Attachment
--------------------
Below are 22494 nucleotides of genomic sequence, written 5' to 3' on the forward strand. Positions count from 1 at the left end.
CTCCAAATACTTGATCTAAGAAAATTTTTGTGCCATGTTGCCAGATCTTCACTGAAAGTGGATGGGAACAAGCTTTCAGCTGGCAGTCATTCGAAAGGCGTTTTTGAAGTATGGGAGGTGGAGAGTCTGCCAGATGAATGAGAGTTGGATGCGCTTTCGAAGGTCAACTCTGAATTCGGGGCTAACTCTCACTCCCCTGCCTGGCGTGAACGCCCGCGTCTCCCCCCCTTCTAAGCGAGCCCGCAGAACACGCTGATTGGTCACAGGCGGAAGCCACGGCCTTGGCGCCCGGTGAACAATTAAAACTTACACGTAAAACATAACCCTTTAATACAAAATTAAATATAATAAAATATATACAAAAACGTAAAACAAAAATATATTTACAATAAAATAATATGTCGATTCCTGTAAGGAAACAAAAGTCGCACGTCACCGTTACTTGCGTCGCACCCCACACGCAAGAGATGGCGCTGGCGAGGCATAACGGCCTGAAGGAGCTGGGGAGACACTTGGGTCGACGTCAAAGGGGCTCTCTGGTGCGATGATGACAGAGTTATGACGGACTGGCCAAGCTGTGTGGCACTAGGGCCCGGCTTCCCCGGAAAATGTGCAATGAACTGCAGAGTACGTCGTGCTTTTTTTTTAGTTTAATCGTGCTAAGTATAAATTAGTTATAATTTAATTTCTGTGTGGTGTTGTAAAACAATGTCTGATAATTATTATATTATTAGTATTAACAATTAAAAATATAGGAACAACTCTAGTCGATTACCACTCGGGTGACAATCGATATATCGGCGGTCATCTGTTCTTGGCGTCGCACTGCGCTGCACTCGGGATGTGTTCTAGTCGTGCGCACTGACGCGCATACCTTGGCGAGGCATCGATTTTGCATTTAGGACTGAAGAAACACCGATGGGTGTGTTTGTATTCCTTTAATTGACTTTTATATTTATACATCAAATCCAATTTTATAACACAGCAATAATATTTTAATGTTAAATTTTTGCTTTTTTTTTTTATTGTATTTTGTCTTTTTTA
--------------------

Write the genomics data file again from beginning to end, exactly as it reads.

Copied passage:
Below are 22494 nucleotides of genomic sequence, written 5' to 3' on the forward strand. Positions count from 1 at the left end.
CTCCAAATACTTGATCTAAGAAAATTTTTGTGCCATGTTGCCAGATCTTCACTGAAAGTGGATGGGAACAAGCTTTCAGCTGGCAGTCATTCGAAAGGCGTTTTTGAAGTATGGGAGGTGGAGAGTCTGCCAGATGAATGAGAGTTGGATGCGCTTTCGAAGGTCAACTCTGAATTCGGGGCTAACTCTCACTCCCCTGCCTGGCGTGAACGCCCGCGTCTCCCCCCCTTCTAAGCGAGCCCGCAGAACACGCTGATTGGTCACAGGCGGAAGCCACGGCCTTGGCGCCCGGTGAACAATTAAAACTTACACGTAAAACATAACCCTTTAATACAAAATTAAATATAATAAAATATATACAAAAACGTAAAACAAAAATATATTTACAATAAAATAATATGTCGATTCCTGTAAGGAAACAAAAGTCGCACGTCACCGTTACTTGCGTCGCACCCCACACGCAAGAGATGGCGCTGGCGAGGCATAACGGCCTGAAGGAGCTGGGGAGACACTTGGGTCGACGTCAAAGGGGCTCTCTGGTGCGATGATGACAGAGTTATGACGGACTGGCCAAGCTGTGTGGCACTAGGGCCCGGCTTCCCCGGAAAATGTGCAATGAACTGCAGAGTACGTCGTGCTTTTTTTTTAGTTTAATCGTGCTAAGTATAAATTAGTTATAATTTAATTTCTGTGTGGTGTTGTAAAACAATGTCTGATAATTATTATATTATTAGTATTAACAATTAAAAATATAGGAACAACTCTAGTCGATTACCACTCGGGTGACAATCGATATATCGGCGGTCATCTGTTCTTGGCGTCGCACTGCGCTGCACTCGGGATGTGTTCTAGTCGTGCGCACTGACGCGCATACCTTGGCGAGGCATCGATTTTGCATTTAGGACTGAAGAAACACCGATGGGTGTGTTTGTATTCCTTTAATTGACTTTTATATTTATACATCAAATCCAATTTTATAACACAGCAATAATATTTTAATGTTAAATTTTTGCTTTTTTTTTTTATTGTATTTTGTCTTTTTTA